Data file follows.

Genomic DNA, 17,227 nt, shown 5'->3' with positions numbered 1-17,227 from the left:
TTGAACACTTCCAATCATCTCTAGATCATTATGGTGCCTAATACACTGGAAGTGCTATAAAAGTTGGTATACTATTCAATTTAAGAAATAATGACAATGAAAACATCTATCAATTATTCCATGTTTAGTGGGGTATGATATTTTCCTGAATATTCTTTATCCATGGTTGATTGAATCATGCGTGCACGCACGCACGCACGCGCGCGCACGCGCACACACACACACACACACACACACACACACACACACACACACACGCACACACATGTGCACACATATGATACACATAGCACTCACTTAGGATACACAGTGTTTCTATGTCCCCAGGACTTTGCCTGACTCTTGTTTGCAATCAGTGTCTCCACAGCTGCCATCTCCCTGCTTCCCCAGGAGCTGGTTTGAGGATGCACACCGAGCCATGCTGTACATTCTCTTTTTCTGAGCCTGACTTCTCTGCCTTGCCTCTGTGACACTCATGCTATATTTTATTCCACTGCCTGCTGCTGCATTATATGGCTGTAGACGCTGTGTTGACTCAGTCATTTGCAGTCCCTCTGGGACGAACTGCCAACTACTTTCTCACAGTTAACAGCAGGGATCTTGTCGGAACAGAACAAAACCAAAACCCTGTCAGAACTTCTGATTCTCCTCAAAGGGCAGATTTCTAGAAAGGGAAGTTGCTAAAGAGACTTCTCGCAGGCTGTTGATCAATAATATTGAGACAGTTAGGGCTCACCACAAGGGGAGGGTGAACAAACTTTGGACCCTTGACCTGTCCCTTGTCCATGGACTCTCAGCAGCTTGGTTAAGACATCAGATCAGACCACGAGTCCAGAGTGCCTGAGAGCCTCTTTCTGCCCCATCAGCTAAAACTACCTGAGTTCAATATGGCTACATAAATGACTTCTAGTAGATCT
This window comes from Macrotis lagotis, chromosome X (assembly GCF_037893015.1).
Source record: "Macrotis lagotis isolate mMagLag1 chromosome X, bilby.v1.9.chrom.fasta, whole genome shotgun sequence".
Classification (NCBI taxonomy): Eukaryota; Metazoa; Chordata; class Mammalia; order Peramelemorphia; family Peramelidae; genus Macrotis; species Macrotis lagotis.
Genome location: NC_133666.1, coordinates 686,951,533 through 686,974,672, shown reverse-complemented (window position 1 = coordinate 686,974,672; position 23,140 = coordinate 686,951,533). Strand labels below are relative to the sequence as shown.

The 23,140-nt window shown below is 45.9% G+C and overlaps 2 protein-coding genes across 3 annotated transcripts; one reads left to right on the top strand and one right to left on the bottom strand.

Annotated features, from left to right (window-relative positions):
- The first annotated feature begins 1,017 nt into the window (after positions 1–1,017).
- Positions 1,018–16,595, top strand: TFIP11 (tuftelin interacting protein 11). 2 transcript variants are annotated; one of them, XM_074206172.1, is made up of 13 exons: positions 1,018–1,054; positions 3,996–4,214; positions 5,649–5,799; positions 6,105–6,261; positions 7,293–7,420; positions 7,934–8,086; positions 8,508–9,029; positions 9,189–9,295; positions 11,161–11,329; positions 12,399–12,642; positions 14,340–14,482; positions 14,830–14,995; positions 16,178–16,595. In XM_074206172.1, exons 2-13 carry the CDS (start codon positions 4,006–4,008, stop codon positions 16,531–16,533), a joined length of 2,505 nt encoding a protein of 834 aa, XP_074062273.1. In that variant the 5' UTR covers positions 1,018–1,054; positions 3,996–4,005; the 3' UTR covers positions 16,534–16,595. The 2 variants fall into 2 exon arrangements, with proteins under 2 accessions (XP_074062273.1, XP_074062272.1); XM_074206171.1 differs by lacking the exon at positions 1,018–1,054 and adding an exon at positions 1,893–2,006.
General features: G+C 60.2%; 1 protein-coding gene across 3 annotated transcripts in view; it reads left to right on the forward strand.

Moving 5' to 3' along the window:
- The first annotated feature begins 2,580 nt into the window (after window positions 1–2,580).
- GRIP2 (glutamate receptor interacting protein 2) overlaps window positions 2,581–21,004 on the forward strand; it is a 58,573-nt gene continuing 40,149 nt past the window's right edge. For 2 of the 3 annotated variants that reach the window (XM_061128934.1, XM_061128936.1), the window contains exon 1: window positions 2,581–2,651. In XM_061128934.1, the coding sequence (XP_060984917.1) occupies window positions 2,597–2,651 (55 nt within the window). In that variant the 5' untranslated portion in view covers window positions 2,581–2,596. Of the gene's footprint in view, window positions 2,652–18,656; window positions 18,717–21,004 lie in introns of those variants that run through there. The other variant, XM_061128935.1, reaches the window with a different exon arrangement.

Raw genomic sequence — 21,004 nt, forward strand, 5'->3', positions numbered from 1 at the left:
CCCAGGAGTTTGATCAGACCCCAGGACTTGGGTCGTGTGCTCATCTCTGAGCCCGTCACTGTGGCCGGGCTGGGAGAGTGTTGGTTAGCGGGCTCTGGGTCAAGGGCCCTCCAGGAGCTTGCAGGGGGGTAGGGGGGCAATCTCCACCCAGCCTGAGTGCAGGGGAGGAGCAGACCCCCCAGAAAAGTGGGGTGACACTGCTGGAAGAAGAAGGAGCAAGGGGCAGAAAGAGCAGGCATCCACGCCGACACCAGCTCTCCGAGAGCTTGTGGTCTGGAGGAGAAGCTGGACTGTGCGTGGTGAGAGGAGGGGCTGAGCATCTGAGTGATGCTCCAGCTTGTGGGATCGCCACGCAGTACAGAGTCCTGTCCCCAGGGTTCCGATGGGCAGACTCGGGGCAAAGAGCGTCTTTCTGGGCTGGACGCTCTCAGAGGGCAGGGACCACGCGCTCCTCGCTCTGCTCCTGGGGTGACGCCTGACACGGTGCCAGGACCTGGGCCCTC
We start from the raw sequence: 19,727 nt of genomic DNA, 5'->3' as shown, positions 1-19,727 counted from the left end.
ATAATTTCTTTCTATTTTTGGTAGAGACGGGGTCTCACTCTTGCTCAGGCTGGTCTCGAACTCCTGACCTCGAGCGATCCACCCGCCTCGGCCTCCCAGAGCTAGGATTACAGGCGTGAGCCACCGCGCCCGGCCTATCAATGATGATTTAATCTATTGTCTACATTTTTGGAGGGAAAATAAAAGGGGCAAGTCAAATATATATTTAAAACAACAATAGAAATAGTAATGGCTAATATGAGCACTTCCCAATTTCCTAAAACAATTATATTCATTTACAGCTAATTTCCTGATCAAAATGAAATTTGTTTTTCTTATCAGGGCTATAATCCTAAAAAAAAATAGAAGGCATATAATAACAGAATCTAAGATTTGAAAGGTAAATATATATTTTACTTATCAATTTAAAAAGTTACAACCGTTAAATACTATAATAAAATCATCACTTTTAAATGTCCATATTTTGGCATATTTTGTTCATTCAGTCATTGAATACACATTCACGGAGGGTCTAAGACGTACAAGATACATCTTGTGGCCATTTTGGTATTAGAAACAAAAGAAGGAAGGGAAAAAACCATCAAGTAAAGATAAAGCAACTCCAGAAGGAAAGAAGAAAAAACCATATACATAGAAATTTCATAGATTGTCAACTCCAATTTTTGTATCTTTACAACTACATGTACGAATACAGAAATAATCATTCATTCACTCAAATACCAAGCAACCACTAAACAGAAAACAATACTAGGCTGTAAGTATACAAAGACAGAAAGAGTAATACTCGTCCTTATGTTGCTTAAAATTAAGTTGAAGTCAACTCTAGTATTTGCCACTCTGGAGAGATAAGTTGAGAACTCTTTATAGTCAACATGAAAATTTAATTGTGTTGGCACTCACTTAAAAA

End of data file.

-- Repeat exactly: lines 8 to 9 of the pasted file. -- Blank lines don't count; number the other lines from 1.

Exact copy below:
Annotated features, from left to right (window-relative positions):
- The first annotated feature begins 1,017 nt into the window (after positions 1–1,017).